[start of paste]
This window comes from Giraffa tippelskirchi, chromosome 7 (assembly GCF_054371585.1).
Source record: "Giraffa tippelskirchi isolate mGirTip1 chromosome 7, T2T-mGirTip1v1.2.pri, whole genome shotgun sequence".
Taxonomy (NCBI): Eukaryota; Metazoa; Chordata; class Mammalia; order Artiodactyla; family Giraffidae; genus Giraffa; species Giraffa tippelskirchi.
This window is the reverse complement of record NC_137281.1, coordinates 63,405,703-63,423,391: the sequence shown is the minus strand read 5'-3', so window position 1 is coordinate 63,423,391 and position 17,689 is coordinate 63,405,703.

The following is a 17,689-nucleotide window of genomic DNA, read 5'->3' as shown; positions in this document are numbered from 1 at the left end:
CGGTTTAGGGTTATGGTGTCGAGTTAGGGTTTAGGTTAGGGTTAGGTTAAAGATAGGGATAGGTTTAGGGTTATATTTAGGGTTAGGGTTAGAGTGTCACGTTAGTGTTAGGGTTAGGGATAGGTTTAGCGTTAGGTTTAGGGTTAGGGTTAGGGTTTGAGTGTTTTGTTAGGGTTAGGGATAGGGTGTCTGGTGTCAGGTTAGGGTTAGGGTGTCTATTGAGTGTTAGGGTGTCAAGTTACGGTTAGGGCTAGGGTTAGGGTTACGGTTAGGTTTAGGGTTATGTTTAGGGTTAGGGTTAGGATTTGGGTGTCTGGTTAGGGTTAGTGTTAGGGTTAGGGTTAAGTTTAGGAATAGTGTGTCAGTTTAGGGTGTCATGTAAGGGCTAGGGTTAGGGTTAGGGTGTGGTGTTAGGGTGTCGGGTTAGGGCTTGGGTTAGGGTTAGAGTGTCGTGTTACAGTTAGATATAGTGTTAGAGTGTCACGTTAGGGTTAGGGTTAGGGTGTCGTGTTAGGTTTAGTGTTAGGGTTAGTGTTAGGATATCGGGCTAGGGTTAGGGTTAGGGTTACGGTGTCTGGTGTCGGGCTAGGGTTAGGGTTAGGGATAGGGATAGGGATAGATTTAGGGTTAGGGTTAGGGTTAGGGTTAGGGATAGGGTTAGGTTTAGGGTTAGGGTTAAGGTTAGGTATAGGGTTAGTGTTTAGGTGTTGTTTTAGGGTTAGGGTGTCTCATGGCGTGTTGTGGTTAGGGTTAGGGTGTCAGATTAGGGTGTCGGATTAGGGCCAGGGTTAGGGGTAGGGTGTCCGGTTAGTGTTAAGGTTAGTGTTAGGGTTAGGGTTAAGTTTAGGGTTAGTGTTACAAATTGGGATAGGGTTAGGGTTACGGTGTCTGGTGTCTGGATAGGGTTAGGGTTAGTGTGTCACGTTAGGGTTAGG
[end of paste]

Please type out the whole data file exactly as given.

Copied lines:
This window comes from Giraffa tippelskirchi, chromosome 7 (assembly GCF_054371585.1).
Source record: "Giraffa tippelskirchi isolate mGirTip1 chromosome 7, T2T-mGirTip1v1.2.pri, whole genome shotgun sequence".
Taxonomy (NCBI): Eukaryota; Metazoa; Chordata; class Mammalia; order Artiodactyla; family Giraffidae; genus Giraffa; species Giraffa tippelskirchi.
This window is the reverse complement of record NC_137281.1, coordinates 63,405,703-63,423,391: the sequence shown is the minus strand read 5'-3', so window position 1 is coordinate 63,423,391 and position 17,689 is coordinate 63,405,703.

The following is a 17,689-nucleotide window of genomic DNA, read 5'->3' as shown; positions in this document are numbered from 1 at the left end:
CGGTTTAGGGTTATGGTGTCGAGTTAGGGTTTAGGTTAGGGTTAGGTTAAAGATAGGGATAGGTTTAGGGTTATATTTAGGGTTAGGGTTAGAGTGTCACGTTAGTGTTAGGGTTAGGGATAGGTTTAGCGTTAGGTTTAGGGTTAGGGTTAGGGTTTGAGTGTTTTGTTAGGGTTAGGGATAGGGTGTCTGGTGTCAGGTTAGGGTTAGGGTGTCTATTGAGTGTTAGGGTGTCAAGTTACGGTTAGGGCTAGGGTTAGGGTTACGGTTAGGTTTAGGGTTATGTTTAGGGTTAGGGTTAGGATTTGGGTGTCTGGTTAGGGTTAGTGTTAGGGTTAGGGTTAAGTTTAGGAATAGTGTGTCAGTTTAGGGTGTCATGTAAGGGCTAGGGTTAGGGTTAGGGTGTGGTGTTAGGGTGTCGGGTTAGGGCTTGGGTTAGGGTTAGAGTGTCGTGTTACAGTTAGATATAGTGTTAGAGTGTCACGTTAGGGTTAGGGTTAGGGTGTCGTGTTAGGTTTAGTGTTAGGGTTAGTGTTAGGATATCGGGCTAGGGTTAGGGTTAGGGTTACGGTGTCTGGTGTCGGGCTAGGGTTAGGGTTAGGGATAGGGATAGGGATAGATTTAGGGTTAGGGTTAGGGTTAGGGTTAGGGATAGGGTTAGGTTTAGGGTTAGGGTTAAGGTTAGGTATAGGGTTAGTGTTTAGGTGTTGTTTTAGGGTTAGGGTGTCTCATGGCGTGTTGTGGTTAGGGTTAGGGTGTCAGATTAGGGTGTCGGATTAGGGCCAGGGTTAGGGGTAGGGTGTCCGGTTAGTGTTAAGGTTAGTGTTAGGGTTAGGGTTAAGTTTAGGGTTAGTGTTACAAATTGGGATAGGGTTAGGGTTACGGTGTCTGGTGTCTGGATAGGGTTAGGGTTAGTGTGTCACGTTAGGGTTAGG